Sunday, October 7, 2012

Songify and Autorap

If you are an app fan, you understand the giddy feeling you get when you find a new one.  One app might hold the potential to organize your life like you've never known.  Another might simply occupy space on your device and never be used.  Some might hold the secret to engaging your students beyond belief.  Either way, the novelty of something new is addicting.

 
Recently I downloaded Autorap and Songify.  These free apps are designed to take your words and turn them into songs.  The singular purpose of Autorap is to make you sound like you can rap.  Any innocuous words that you record will synthesize through the app and be turned into some semblance of a rap song.  Songify is similar in purpose, except the product has more of a pop-like sound.

In my testing phase with this app, I decided to record a few basic instructional statements on Autorap to see what would happen.  My goal was to have background music that could be played as the students entered the room reminding them to get started with their tasks for the day.  The results...super silly, but indeed got my student's attention.  Here's my maiden attempt at creating an Autorap.    

Giving this process a bit of deeper thought, I decided to consider how the app might be useful as a classroom tool.  With a bit of creativity, I came upon a few suggestions/ideas and also noted how Common Core Learning Standards can be met with an app that (at first blush) didn't appear to have merit.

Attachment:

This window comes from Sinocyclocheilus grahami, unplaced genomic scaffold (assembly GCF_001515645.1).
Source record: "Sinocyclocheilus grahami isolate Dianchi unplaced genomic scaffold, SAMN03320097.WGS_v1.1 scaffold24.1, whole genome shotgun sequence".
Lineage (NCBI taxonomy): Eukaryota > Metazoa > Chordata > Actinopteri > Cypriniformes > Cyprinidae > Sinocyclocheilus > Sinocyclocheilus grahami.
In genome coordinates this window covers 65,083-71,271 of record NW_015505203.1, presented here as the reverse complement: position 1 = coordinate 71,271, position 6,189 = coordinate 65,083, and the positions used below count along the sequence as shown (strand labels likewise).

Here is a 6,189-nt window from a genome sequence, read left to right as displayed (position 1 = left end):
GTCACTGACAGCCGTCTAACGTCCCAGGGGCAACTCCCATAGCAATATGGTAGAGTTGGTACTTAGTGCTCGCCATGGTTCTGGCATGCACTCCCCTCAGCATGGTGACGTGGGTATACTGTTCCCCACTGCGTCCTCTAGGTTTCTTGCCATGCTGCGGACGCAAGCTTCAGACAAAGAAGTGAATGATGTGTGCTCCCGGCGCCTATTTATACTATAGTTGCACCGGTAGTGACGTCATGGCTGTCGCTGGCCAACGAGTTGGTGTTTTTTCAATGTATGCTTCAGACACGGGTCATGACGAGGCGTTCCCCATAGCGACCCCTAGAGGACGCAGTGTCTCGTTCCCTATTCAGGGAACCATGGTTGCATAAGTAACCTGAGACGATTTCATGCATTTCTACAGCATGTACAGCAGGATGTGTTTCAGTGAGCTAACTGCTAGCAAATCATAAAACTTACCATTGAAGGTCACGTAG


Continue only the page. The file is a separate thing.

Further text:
Elementary Grades


  • Have students sing a song based on a phonic skill they've learned.
  • Have student practice saying (and spelling) spelling words

Middle/Upper Grades



  • Summarize and record key ideas from a piece of expository text (6.RIT.1, 6.RIT.10, 6.L.6)
  • Watch a key event (like a debate) and record statements that make an impact
  • Record character emotions/feelings in response to an event in a narrative text (6.RL.2, 6.RL.5)
  • Have students introduce themselves at the beginning of the year (6.SL.6, 6.SL.5)
  • Focus on vocabulary.  Have students record a vocabulary word, synonyms and/or related words.  
  • Have students record synonyms/antonyms


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